New training will ask Marines to question their unconscious gender biases as the Marine Corps opens thousands of new positions to women.
Marine officials announced in a Nov. 12 administrative message that female Marines in the ranks of corporal and above were now eligible to fill some 2,600 previously closed jobs in active and Reserve units as the Corps continues to study the integration of women in combat units. This effort is driven by a Pentagon directive to the services to open all military jobs to women by 2016, or be prepared to seek specific exceptions.
To prepare Marines for ongoing unit integration, officials with the Corps’ Force Innovation Office created a “commander’s tool kit” of six classes covering topics including unconscious bias and organizational change, as well as a primer for the Marines’ force integration plan.
Designed to be administered at a unit commander’s discretion, the class kits avoid PowerPoint presentations in favor of discussion guides and recommended reading lists, said Maj. Marta Sullivan, assistant operations officer for the office.
The classes will also make use of interactive scenarios and exercises. For the unconscious bias class, Sullivan said in one exercise Marines are all given the same resume, but for some it uses female pronouns and for some male. They’re then asked to describe how they feel about the person described in the resume based on the information provided as a way of showing Marines how gender might inform their thinking.
But Sullivan said the class format is flexible and designed to cover broader issues than gender integration, at the commander’s discretion.
“All of these topics have to do with leadership and the way Marine Corps leaders guide and mentor all of their Marines, not just women,” Sullivan said. “[The unconscious bias class is] a great class if I wanted to take my unit in a different direction.”
Sullivan said the Force Innovation Office studied the training approach the Marine Corps took with the 2010 repeal of the ‘don’t ask, don’t tell’ prohibition on gay troops serving openly, which included a mandatory, identical briefing for all troops, but officials ultimately decided on another approach.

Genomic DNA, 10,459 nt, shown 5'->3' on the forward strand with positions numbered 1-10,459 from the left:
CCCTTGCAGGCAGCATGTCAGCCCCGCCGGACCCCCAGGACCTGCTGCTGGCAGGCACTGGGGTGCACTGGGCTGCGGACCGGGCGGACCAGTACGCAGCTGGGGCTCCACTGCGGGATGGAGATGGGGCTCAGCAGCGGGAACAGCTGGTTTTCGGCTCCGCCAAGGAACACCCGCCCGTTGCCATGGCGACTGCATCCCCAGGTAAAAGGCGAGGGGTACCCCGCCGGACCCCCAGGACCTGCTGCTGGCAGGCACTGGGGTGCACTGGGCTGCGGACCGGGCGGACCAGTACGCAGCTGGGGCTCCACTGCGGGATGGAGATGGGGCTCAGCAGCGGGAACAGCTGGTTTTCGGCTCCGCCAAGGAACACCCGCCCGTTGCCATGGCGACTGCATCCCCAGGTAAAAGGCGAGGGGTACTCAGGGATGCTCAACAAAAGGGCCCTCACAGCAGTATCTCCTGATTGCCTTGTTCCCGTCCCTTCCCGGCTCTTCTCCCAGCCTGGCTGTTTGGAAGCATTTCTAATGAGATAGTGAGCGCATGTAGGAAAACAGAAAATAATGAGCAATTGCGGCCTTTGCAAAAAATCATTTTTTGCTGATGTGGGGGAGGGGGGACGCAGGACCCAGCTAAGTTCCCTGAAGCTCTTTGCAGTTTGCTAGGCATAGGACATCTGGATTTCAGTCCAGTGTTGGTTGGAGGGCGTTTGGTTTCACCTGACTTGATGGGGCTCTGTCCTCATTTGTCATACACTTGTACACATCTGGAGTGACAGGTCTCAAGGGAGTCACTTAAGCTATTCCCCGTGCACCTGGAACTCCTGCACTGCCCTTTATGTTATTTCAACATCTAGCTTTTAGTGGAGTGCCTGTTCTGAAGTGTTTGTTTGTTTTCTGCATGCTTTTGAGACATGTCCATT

“Studies have shown when you make this type of training mandatory, Marines don’t necessarily take to it as openly as they would as if it were optional and used at their own discretion,” she said.
Marine officials also announced they would be offering a survey to male and female members of newly integrated units asking their perspectives on topics relating to unit cohesion, morale, and readiness. The survey will be administered in two waves, according to the message: from Nov. 3 through Dec. 15, and from April 1 through May 30.
The results of the survey will be used to inform the commandant’s recommendations to the Defense Department regarding gender integration in combat units, and will also help officials at the Force Innovation office understand how ongoing changes are being perceived.
“It’s part of a collective data point that we’re receiving from the various research efforts that will inform the commandant’s decision,” Sullivan said. “It certainly is not the only part of the decision-making process.”
The new wave of job openings means female Marines in active-duty artillery, tank, assault amphibian, combat engineer, combat assault, and low-altitude air defense battalions and an array of selected reserve units can now fill jobs at the company and battery level, in additional to higher-ranking staff jobs. The Corps first opened a number of previously closed positions in these ground combat units to women in April 2012, allowing female Marine company grade officers, staff sergeants and gunnery sergeants to serve in specific positions within their primary military occupational specialty.
This latest slate of changes is the first part of a four-step plan to integrate female Marines into combat roles announced by then-commandant Gen. Jim Amos in March. That strategy also created an integrated task force to develop gender-neutral standards for combat positions, which is currently conducting training aboard Camp Lejeune, North Carolina.
The job opening announcement comes with one exception: Female combat engineers will not be assigned to combat assault or combat engineer battalions, as the requirements for those positions are still being studied, officials said.
For now, all jobs at Marine infantry, reconnaissance, and special operations units will remain closed to women. And the Marines won’t make any staffing changes to fill the newly opened positions with female troops.
“The Marine Corps will not artificially create gaps in order to move female Marines into positions but will allow the natural manpower process to proceed,” Marine Corps spokeswoman Capt. Maureen Krebs said.